This week at ABC Wednesday, E gets centre stage.
E is for Earth – the only planet we have, the third planet from the sun.
I always marveled when I saw photos of the planet taken from space. The blues, the greens were breathtaking. But the Earth is in trouble – and it can be seen from space. Fires are burning all over, volcanoes are spewing ash and lava.
The tag I created shows what our relationship should be:
Native Americans have a stronger saying in the same vein:
We do not inherit the earth from our ancestors, we borrow it from our children.
For too long, people have taken and plundered the earth. Even now governments are refusing to do what is right and protect the land, the resources, the animals because of money and lobbyists.
Ghandi recognized this greed:
Earth provides enough for every man’s needs, but not every man’s greed.
Many scientists warn there is a point when we will not be able to rescue our earth – and it is fast approaching. Too little is being done, almost too late.
April 22 is Earth Day but really, one day a year to celebrate Earth isn’t enough. We should be celebrating Earth Day every day!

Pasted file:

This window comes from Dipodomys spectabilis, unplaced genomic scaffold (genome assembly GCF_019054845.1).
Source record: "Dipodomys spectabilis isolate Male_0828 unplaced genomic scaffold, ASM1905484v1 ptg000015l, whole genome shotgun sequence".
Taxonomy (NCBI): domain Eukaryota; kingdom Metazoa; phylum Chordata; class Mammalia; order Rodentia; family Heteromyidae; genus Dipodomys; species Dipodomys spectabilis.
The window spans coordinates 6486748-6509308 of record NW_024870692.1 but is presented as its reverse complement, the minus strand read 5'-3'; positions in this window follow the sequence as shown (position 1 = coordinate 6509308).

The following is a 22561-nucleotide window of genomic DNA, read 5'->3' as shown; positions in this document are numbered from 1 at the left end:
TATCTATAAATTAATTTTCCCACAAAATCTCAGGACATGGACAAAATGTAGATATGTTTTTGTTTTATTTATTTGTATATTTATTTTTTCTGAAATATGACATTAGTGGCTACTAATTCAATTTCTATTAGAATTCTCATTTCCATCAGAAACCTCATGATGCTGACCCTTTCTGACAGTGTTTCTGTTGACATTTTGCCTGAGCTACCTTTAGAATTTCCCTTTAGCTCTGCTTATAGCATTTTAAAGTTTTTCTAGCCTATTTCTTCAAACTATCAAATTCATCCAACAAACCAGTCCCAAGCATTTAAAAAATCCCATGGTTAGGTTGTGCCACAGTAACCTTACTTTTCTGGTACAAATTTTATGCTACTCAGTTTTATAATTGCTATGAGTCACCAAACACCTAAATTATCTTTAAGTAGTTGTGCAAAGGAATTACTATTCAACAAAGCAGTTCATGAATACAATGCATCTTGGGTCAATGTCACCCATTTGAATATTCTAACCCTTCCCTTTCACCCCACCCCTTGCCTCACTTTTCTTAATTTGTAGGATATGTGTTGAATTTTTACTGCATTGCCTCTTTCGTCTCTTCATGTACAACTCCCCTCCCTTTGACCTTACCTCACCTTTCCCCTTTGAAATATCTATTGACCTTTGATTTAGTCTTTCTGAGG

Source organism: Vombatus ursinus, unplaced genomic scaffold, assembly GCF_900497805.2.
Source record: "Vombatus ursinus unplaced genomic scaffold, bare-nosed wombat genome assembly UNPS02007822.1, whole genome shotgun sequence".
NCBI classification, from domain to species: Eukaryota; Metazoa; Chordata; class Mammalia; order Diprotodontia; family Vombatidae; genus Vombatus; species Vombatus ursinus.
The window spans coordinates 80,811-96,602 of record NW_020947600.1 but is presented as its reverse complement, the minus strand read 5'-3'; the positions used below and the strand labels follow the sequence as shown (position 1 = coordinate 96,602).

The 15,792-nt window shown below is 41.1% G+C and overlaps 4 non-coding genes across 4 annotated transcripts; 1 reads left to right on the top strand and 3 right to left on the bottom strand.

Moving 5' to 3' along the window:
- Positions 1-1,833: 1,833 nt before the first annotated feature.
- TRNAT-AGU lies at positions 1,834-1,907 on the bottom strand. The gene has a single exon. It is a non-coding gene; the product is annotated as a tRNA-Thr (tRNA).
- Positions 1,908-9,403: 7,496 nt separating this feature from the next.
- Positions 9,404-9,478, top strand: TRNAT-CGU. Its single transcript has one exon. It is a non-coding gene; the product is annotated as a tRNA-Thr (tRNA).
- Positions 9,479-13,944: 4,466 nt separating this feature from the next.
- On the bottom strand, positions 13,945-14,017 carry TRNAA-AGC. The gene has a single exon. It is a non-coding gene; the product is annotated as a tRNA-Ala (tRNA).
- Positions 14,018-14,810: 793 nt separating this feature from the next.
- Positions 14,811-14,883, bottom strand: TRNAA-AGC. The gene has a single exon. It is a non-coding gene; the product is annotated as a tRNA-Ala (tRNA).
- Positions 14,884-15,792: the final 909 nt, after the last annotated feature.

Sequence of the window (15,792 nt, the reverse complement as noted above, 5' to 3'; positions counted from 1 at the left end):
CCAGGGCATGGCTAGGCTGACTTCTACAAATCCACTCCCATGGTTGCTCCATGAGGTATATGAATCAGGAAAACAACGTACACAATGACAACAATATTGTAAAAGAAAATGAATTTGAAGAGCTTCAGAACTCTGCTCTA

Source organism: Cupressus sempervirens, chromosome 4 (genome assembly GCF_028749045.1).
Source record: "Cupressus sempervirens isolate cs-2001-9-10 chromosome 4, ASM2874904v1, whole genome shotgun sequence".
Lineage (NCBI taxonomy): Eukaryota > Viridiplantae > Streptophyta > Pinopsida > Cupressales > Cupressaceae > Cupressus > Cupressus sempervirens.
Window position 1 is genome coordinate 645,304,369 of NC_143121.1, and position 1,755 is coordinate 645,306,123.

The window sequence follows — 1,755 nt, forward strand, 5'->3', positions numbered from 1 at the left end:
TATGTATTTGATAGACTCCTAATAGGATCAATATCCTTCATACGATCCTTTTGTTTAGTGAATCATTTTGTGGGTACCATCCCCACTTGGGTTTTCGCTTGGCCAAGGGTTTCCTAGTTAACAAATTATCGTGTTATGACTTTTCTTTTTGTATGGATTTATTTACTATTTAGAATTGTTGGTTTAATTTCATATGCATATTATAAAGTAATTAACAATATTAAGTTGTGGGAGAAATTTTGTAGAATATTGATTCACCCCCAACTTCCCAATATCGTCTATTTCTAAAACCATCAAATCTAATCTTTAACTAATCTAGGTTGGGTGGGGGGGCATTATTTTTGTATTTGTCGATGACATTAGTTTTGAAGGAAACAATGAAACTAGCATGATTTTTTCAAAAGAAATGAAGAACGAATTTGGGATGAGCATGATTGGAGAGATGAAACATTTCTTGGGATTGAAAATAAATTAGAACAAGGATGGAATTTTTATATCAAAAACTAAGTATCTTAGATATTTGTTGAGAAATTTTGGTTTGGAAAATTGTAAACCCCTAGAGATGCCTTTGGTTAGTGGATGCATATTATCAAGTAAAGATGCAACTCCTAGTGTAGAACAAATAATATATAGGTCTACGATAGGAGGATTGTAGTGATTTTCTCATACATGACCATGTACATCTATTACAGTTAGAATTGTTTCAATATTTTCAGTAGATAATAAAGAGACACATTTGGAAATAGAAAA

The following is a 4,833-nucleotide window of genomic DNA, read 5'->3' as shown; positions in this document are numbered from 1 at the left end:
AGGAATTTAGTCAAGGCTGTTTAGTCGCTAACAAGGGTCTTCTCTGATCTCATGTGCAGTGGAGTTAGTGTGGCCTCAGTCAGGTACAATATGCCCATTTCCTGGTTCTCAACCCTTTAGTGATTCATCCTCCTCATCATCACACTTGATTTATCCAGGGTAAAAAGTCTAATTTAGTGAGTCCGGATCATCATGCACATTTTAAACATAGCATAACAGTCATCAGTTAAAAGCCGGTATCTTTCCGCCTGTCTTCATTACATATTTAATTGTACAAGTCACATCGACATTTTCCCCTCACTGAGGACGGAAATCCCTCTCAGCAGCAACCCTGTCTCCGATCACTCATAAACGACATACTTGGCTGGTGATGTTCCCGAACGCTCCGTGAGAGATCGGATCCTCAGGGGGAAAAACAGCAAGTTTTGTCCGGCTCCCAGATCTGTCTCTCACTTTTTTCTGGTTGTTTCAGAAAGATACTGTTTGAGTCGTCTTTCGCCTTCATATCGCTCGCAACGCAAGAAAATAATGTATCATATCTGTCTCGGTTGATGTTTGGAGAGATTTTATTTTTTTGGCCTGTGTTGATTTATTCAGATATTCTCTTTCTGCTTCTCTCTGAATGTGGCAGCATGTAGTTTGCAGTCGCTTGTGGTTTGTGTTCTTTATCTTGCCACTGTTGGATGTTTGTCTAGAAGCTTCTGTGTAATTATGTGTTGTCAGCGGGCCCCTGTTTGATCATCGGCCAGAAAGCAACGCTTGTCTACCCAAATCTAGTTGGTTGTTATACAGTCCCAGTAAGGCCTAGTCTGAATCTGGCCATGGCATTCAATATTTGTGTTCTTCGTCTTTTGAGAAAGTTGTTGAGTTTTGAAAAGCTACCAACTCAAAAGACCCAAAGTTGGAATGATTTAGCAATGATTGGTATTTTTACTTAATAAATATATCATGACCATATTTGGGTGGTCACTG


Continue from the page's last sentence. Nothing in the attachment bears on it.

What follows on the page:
What will you do to help Earth?
This week at ABC Wednesday, the letter of focus is B.
B is for Ballet and ballet shoes.
As a young girl, I took ballet lessons, even took part in a ballet recital. I was terrible and really was never graceful. I can remember hiding after my brother let me off one day, so that I wouldn’t have to go to a lesson.
I wore little slippers, nothing like the ballet slippers that ballerinas use to go en pointe.
I felt the quote fit the torture many ballerinas must go through – the hours of practice, the pain, the bruises, the intense discipline.
Yet, when you watch a ballet, you cannot help but be enthralled by the effortless beauty of the ballerinas., their skill, and their passion.
W is for Weddings
A I worked on an art challenge for Sunday Postcard Art last week whose theme was “June Brides”, I thought about the two women and two weddings depicted in the card.
I used photos of my mother and myself, on the day of our weddings – 52 years apart.
My mother’s wedding gown has a glorious long train and a veil that was borrowed.
My mother was only 21, embarking on a marriage to a widower with a young son. It would be a challenge at times. There would be four other children – two boys and two girls.
At age 50, I was marrying for the second time and I so wanted to look and feel like a princess.
We were blending two families – each of us with three children. We became a real “Brady” bunch.
There will be many weddings in the months ahead. My own daughter will marry in August and she has asked me to walk her down the aisle – what an honour.
May all these brides experience the “love, laughter and happily ever after” that I have.